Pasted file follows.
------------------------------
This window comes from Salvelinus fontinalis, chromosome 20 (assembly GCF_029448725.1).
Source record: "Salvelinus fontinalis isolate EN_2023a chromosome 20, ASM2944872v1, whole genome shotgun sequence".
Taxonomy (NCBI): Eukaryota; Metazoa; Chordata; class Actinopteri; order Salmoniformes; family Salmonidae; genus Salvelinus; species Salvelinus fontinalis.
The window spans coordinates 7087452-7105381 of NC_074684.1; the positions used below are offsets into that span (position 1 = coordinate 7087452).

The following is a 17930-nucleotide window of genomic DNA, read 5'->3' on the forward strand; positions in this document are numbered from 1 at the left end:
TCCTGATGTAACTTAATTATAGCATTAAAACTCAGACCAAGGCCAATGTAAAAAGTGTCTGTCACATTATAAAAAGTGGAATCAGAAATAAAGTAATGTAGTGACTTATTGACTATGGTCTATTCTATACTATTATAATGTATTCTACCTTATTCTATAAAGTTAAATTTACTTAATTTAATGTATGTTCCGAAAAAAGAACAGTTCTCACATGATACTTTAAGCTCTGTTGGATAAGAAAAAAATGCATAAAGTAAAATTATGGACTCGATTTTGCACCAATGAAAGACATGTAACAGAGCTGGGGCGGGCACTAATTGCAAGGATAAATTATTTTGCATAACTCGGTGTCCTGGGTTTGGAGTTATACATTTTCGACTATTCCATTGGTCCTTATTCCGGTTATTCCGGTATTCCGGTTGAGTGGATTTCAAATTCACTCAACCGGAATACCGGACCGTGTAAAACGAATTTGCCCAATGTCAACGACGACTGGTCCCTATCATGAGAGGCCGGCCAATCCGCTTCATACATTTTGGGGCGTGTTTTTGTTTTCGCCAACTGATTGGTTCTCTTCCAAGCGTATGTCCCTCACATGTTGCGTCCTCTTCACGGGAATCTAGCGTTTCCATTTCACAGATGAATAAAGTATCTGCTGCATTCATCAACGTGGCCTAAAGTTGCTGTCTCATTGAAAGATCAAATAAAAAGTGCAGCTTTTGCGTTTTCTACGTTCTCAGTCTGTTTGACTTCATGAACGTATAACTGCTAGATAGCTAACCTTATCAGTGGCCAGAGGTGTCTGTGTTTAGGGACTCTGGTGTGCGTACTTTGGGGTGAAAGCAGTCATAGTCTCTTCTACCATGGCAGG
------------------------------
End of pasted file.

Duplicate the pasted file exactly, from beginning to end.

This window comes from Salvelinus fontinalis, chromosome 20 (assembly GCF_029448725.1).
Source record: "Salvelinus fontinalis isolate EN_2023a chromosome 20, ASM2944872v1, whole genome shotgun sequence".
Taxonomy (NCBI): Eukaryota; Metazoa; Chordata; class Actinopteri; order Salmoniformes; family Salmonidae; genus Salvelinus; species Salvelinus fontinalis.
The window spans coordinates 7087452-7105381 of NC_074684.1; the positions used below are offsets into that span (position 1 = coordinate 7087452).

The following is a 17930-nucleotide window of genomic DNA, read 5'->3' on the forward strand; positions in this document are numbered from 1 at the left end:
TCCTGATGTAACTTAATTATAGCATTAAAACTCAGACCAAGGCCAATGTAAAAAGTGTCTGTCACATTATAAAAAGTGGAATCAGAAATAAAGTAATGTAGTGACTTATTGACTATGGTCTATTCTATACTATTATAATGTATTCTACCTTATTCTATAAAGTTAAATTTACTTAATTTAATGTATGTTCCGAAAAAAGAACAGTTCTCACATGATACTTTAAGCTCTGTTGGATAAGAAAAAAATGCATAAAGTAAAATTATGGACTCGATTTTGCACCAATGAAAGACATGTAACAGAGCTGGGGCGGGCACTAATTGCAAGGATAAATTATTTTGCATAACTCGGTGTCCTGGGTTTGGAGTTATACATTTTCGACTATTCCATTGGTCCTTATTCCGGTTATTCCGGTATTCCGGTTGAGTGGATTTCAAATTCACTCAACCGGAATACCGGACCGTGTAAAACGAATTTGCCCAATGTCAACGACGACTGGTCCCTATCATGAGAGGCCGGCCAATCCGCTTCATACATTTTGGGGCGTGTTTTTGTTTTCGCCAACTGATTGGTTCTCTTCCAAGCGTATGTCCCTCACATGTTGCGTCCTCTTCACGGGAATCTAGCGTTTCCATTTCACAGATGAATAAAGTATCTGCTGCATTCATCAACGTGGCCTAAAGTTGCTGTCTCATTGAAAGATCAAATAAAAAGTGCAGCTTTTGCGTTTTCTACGTTCTCAGTCTGTTTGACTTCATGAACGTATAACTGCTAGATAGCTAACCTTATCAGTGGCCAGAGGTGTCTGTGTTTAGGGACTCTGGTGTGCGTACTTTGGGGTGAAAGCAGTCATAGTCTCTTCTACCATGGCAGG